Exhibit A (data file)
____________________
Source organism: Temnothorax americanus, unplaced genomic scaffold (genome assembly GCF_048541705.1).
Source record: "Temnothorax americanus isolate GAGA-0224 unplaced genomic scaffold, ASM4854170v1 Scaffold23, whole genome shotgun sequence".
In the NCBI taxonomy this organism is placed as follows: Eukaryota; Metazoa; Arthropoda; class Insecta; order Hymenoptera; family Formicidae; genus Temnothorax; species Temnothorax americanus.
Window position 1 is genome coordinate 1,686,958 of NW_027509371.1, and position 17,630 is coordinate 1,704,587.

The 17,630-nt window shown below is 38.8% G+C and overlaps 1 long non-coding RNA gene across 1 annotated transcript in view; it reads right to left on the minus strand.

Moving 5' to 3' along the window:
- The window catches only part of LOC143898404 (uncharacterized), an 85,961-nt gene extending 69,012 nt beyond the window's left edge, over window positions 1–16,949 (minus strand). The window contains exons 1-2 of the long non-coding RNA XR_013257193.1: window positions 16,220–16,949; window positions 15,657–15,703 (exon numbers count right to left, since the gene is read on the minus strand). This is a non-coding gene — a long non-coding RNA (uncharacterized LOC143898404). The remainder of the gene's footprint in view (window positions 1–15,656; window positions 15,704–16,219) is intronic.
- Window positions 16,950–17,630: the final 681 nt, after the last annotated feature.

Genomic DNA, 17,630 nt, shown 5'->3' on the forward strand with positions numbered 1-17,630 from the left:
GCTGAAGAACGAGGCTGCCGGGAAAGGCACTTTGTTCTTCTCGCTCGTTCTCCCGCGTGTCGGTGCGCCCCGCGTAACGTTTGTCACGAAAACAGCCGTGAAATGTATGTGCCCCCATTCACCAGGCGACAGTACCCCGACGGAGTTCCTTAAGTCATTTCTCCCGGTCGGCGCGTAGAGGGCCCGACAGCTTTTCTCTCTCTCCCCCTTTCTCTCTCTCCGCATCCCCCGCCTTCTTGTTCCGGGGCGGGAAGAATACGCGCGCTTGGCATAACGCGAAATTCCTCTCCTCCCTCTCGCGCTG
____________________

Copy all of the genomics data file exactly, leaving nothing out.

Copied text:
Source organism: Temnothorax americanus, unplaced genomic scaffold (genome assembly GCF_048541705.1).
Source record: "Temnothorax americanus isolate GAGA-0224 unplaced genomic scaffold, ASM4854170v1 Scaffold23, whole genome shotgun sequence".
In the NCBI taxonomy this organism is placed as follows: Eukaryota; Metazoa; Arthropoda; class Insecta; order Hymenoptera; family Formicidae; genus Temnothorax; species Temnothorax americanus.
Window position 1 is genome coordinate 1,686,958 of NW_027509371.1, and position 17,630 is coordinate 1,704,587.

The 17,630-nt window shown below is 38.8% G+C and overlaps 1 long non-coding RNA gene across 1 annotated transcript in view; it reads right to left on the minus strand.

Moving 5' to 3' along the window:
- The window catches only part of LOC143898404 (uncharacterized), an 85,961-nt gene extending 69,012 nt beyond the window's left edge, over window positions 1–16,949 (minus strand). The window contains exons 1-2 of the long non-coding RNA XR_013257193.1: window positions 16,220–16,949; window positions 15,657–15,703 (exon numbers count right to left, since the gene is read on the minus strand). This is a non-coding gene — a long non-coding RNA (uncharacterized LOC143898404). The remainder of the gene's footprint in view (window positions 1–15,656; window positions 15,704–16,219) is intronic.
- Window positions 16,950–17,630: the final 681 nt, after the last annotated feature.

Genomic DNA, 17,630 nt, shown 5'->3' on the forward strand with positions numbered 1-17,630 from the left:
GCTGAAGAACGAGGCTGCCGGGAAAGGCACTTTGTTCTTCTCGCTCGTTCTCCCGCGTGTCGGTGCGCCCCGCGTAACGTTTGTCACGAAAACAGCCGTGAAATGTATGTGCCCCCATTCACCAGGCGACAGTACCCCGACGGAGTTCCTTAAGTCATTTCTCCCGGTCGGCGCGTAGAGGGCCCGACAGCTTTTCTCTCTCTCCCCCTTTCTCTCTCTCCGCATCCCCCGCCTTCTTGTTCCGGGGCGGGAAGAATACGCGCGCTTGGCATAACGCGAAATTCCTCTCCTCCCTCTCGCGCTG